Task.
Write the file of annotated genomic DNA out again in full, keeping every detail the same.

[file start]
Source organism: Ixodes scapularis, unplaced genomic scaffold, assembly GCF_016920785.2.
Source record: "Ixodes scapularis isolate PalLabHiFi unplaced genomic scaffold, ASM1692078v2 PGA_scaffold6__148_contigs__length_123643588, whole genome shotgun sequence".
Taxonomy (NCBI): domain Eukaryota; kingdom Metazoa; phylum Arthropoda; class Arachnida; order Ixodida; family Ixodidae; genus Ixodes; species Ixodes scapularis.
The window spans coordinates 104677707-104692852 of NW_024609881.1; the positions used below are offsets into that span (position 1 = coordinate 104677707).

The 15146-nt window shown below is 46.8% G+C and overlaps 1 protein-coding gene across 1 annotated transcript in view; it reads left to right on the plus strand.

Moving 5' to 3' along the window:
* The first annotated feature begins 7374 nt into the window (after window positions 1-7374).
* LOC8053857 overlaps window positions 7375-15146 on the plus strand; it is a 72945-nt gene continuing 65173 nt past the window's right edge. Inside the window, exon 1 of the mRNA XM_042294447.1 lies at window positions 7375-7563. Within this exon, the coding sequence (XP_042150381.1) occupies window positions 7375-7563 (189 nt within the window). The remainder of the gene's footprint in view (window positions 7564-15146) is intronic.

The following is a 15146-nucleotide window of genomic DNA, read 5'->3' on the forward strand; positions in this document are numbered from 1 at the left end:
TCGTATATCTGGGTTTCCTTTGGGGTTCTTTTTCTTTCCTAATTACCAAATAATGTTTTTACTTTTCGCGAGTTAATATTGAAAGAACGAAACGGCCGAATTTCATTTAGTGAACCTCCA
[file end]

Source organism: Ixodes scapularis, unplaced genomic scaffold, assembly GCF_016920785.2.
Source record: "Ixodes scapularis isolate PalLabHiFi unplaced genomic scaffold, ASM1692078v2 PGA_scaffold6__148_contigs__length_123643588, whole genome shotgun sequence".
Taxonomy (NCBI): domain Eukaryota; kingdom Metazoa; phylum Arthropoda; class Arachnida; order Ixodida; family Ixodidae; genus Ixodes; species Ixodes scapularis.
The window spans coordinates 104677707-104692852 of NW_024609881.1; the positions used below are offsets into that span (position 1 = coordinate 104677707).

The 15146-nt window shown below is 46.8% G+C and overlaps 1 protein-coding gene across 1 annotated transcript in view; it reads left to right on the plus strand.

Moving 5' to 3' along the window:
* The first annotated feature begins 7374 nt into the window (after window positions 1-7374).
* LOC8053857 overlaps window positions 7375-15146 on the plus strand; it is a 72945-nt gene continuing 65173 nt past the window's right edge. Inside the window, exon 1 of the mRNA XM_042294447.1 lies at window positions 7375-7563. Within this exon, the coding sequence (XP_042150381.1) occupies window positions 7375-7563 (189 nt within the window). The remainder of the gene's footprint in view (window positions 7564-15146) is intronic.

The following is a 15146-nucleotide window of genomic DNA, read 5'->3' on the forward strand; positions in this document are numbered from 1 at the left end:
TCGTATATCTGGGTTTCCTTTGGGGTTCTTTTTCTTTCCTAATTACCAAATAATGTTTTTACTTTTCGCGAGTTAATATTGAAAGAACGAAACGGCCGAATTTCATTTAGTGAACCTCCA